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The Black Scholes Model and Use in Modern Financial Theory

The Black Scholes Model, which is also known as the Black-Scholes-Merton Model, is considered by many to be one of the most important concepts used in current financial theory. Developed by Fisher Black, Myron Scholes and Robert Merton in 1973, it is used to determine option pricing. Option pricing techniques are some of the most mathematically complex financial calculations. They are used to calculate the value of stock options accurately.

What is an Option?

Options have been used since the time of Ancient Romans and Greeks to determine the value of outgoing cargo ships. When this term is used in finance, it defines a contract between two parties. One party in the transaction must have the right to buy or sell an asset, but not the obligation to. This has a financial value that is defined as an option. These options are purchased by option holders, making them an asset. They are paid by an up-front fee called a premium. They can also be associated with bonds. When they are used with bonds, they are paid in installments over the life of the bond.

The History of the Black and Scholes Model

The Black Scholes Model was developed when Fisher Black began looking for a way to create a valuation model for stock warrants. This involved building a calculation that measured how the discount rate of a warrant varies based on a previous model by A. James Boness. The variant worked with time and stock price. This calculation resulted into a heat transfer equation. Myron Scholes joined Black and together they built an option pricing model that had a proof with an absence of assumptions on an investor's risk preferences.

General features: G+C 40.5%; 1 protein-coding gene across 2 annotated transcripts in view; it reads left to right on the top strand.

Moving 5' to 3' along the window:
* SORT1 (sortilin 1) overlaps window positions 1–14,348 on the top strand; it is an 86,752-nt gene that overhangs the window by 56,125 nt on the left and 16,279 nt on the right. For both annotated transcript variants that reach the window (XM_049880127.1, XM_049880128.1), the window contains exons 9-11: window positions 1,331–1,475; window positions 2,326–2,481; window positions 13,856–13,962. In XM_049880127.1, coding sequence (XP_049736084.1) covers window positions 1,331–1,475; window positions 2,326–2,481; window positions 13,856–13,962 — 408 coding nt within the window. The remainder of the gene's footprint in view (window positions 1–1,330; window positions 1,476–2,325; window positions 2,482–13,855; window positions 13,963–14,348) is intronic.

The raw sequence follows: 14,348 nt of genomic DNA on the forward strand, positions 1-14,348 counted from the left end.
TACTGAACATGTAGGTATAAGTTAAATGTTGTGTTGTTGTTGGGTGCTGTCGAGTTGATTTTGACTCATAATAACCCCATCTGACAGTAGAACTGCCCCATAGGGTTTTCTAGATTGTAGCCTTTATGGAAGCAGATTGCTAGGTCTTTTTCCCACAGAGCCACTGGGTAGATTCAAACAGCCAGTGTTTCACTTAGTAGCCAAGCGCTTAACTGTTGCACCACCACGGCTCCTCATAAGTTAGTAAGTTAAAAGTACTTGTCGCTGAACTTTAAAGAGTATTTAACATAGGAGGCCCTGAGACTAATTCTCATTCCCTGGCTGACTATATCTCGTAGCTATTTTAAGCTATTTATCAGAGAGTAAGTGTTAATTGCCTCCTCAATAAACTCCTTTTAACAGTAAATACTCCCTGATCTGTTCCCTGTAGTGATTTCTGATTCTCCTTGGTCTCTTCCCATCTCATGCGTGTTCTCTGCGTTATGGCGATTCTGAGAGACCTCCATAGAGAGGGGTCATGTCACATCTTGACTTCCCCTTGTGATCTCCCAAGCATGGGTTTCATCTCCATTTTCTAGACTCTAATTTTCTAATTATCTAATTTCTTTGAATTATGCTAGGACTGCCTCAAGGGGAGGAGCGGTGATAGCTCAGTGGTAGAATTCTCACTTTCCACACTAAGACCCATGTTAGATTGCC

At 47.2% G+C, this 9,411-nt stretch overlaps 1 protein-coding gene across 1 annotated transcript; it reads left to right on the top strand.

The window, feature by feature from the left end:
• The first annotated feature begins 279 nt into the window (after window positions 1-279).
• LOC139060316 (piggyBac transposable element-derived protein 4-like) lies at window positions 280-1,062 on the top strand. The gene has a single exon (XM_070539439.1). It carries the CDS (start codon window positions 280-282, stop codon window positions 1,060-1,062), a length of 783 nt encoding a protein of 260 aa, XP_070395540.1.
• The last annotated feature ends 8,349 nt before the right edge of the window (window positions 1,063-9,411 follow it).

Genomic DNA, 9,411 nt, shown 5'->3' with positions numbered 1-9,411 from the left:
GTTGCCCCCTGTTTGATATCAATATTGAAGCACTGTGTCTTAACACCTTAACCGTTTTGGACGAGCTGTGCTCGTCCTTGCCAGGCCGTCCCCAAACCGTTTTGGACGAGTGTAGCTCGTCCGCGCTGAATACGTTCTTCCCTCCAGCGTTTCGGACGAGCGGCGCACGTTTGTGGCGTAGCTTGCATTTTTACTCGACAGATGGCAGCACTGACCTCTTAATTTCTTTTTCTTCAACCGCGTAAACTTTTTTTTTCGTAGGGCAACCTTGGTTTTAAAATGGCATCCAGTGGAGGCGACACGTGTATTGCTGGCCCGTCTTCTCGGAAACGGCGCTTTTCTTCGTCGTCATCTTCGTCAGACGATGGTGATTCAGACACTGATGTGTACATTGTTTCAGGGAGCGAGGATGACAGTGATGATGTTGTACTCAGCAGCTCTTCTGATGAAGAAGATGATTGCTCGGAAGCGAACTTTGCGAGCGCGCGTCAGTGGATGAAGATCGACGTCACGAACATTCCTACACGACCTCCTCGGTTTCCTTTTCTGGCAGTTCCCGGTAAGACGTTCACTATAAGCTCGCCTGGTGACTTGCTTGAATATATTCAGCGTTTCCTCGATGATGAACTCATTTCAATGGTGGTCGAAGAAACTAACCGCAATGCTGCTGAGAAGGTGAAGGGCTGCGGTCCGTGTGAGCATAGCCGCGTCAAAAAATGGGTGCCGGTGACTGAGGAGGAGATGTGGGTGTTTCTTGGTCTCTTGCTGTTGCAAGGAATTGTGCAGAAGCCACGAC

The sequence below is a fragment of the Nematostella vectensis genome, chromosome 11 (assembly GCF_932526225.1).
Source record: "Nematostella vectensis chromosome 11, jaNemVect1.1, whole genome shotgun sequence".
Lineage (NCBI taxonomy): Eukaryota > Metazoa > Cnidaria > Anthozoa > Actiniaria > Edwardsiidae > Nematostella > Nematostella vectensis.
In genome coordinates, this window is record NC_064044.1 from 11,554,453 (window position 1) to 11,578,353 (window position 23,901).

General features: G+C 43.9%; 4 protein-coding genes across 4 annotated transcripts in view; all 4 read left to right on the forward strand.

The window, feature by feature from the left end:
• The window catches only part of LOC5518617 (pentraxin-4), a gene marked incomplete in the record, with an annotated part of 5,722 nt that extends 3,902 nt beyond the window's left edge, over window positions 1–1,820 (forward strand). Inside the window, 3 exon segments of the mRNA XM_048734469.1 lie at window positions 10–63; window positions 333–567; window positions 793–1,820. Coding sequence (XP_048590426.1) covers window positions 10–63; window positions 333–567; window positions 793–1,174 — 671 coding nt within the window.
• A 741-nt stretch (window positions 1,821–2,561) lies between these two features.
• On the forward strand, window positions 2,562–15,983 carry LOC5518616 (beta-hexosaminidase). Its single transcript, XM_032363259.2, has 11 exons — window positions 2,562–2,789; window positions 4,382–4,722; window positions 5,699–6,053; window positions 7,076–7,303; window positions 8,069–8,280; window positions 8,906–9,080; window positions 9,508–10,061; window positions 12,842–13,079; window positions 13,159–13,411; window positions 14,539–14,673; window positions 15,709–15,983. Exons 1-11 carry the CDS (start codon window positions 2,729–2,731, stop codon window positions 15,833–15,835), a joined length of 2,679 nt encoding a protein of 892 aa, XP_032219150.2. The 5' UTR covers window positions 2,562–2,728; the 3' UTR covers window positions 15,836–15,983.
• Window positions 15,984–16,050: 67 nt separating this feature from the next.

The Assumption of Dividends

There are a few assumptions necessary for the Black Scholes Model to work. First is that the stock doesn't pay any dividends during the life of the option. Because many companies pay share holders by dividends, this might seem to be a serious limitation to the model. However, the model adjusts for this situation. This is done by taking the future stock dividend price and subtracting the discounted value.

Working with an Efficient Market Assumption

Another assumption of the Black Scholes Model is that the market is efficient. People cannot consistently predict which direction a stock or the stock market is heading. Share prices fluctuate through a continuous process. However, this process can be observed over time and a calculation can be determined based on the preceding observation. By looking at the continuous process a pattern can be discerned.

Since its inception, many other mathematical scholars have expanded upon the basic calculations of this model. Robert Merton and Jonathan Ingerson provided particularly noteworthy additions. Now this valuation model for stock options is one of the most commonly used and widely accepted methods of calculating stock options. While a few assumptions are necessary in order for this method to work, it can be adjusted for other factors as well to provide a highly accurate representation of the option market for investors.